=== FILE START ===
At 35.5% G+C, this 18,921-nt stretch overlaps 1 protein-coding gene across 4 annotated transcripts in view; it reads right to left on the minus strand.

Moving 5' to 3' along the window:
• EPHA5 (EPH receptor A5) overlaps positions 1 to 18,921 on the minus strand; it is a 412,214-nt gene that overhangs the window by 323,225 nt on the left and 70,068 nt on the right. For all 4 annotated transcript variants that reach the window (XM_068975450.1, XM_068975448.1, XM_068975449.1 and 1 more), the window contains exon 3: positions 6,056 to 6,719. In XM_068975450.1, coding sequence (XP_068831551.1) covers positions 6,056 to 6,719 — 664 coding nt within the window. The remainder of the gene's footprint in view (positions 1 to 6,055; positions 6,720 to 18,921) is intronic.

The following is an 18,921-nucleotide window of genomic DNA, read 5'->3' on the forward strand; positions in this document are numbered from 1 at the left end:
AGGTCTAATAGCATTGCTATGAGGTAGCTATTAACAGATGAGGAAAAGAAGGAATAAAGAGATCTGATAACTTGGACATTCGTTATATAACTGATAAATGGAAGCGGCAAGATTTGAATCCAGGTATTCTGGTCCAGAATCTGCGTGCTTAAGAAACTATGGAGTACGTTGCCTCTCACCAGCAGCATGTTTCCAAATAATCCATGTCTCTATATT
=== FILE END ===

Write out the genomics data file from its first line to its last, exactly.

At 35.5% G+C, this 18,921-nt stretch overlaps 1 protein-coding gene across 4 annotated transcripts in view; it reads right to left on the minus strand.

Moving 5' to 3' along the window:
• EPHA5 (EPH receptor A5) overlaps positions 1 to 18,921 on the minus strand; it is a 412,214-nt gene that overhangs the window by 323,225 nt on the left and 70,068 nt on the right. For all 4 annotated transcript variants that reach the window (XM_068975450.1, XM_068975448.1, XM_068975449.1 and 1 more), the window contains exon 3: positions 6,056 to 6,719. In XM_068975450.1, coding sequence (XP_068831551.1) covers positions 6,056 to 6,719 — 664 coding nt within the window. The remainder of the gene's footprint in view (positions 1 to 6,055; positions 6,720 to 18,921) is intronic.

The following is an 18,921-nucleotide window of genomic DNA, read 5'->3' on the forward strand; positions in this document are numbered from 1 at the left end:
AGGTCTAATAGCATTGCTATGAGGTAGCTATTAACAGATGAGGAAAAGAAGGAATAAAGAGATCTGATAACTTGGACATTCGTTATATAACTGATAAATGGAAGCGGCAAGATTTGAATCCAGGTATTCTGGTCCAGAATCTGCGTGCTTAAGAAACTATGGAGTACGTTGCCTCTCACCAGCAGCATGTTTCCAAATAATCCATGTCTCTATATT